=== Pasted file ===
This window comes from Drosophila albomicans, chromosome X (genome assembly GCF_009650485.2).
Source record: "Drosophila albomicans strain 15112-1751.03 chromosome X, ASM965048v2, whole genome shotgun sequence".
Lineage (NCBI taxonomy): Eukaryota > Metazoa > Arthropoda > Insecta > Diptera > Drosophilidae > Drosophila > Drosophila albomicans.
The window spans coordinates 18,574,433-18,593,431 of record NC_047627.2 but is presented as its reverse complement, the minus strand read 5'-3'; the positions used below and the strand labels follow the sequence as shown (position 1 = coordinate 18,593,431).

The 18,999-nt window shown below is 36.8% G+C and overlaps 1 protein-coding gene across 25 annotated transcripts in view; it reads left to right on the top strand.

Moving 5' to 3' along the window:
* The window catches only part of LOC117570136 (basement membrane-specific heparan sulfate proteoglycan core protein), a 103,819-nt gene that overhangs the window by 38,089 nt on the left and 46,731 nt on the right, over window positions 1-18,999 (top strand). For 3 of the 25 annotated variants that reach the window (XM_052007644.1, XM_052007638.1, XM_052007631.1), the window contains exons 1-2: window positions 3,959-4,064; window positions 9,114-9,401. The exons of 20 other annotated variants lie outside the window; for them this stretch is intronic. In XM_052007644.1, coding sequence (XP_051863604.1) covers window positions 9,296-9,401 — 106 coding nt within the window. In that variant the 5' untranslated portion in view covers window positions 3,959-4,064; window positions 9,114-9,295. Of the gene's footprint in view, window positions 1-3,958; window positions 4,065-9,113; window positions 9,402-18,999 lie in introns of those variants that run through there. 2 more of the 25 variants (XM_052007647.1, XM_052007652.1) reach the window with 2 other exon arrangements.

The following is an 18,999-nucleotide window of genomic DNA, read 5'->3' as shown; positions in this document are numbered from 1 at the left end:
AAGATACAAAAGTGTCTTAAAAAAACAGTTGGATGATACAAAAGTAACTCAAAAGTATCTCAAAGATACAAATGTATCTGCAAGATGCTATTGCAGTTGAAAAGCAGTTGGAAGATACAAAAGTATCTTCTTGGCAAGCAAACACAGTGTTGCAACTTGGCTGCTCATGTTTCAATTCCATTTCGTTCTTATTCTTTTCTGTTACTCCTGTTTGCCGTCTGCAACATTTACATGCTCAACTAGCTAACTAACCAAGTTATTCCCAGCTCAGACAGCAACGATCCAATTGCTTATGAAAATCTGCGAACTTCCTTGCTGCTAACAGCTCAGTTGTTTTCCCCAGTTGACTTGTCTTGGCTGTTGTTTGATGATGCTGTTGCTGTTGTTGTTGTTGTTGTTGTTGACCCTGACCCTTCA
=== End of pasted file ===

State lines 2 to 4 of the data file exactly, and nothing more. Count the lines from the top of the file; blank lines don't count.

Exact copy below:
Source record: "Drosophila albomicans strain 15112-1751.03 chromosome X, ASM965048v2, whole genome shotgun sequence".
Lineage (NCBI taxonomy): Eukaryota > Metazoa > Arthropoda > Insecta > Diptera > Drosophilidae > Drosophila > Drosophila albomicans.
The window spans coordinates 18,574,433-18,593,431 of record NC_047627.2 but is presented as its reverse complement, the minus strand read 5'-3'; the positions used below and the strand labels follow the sequence as shown (position 1 = coordinate 18,593,431).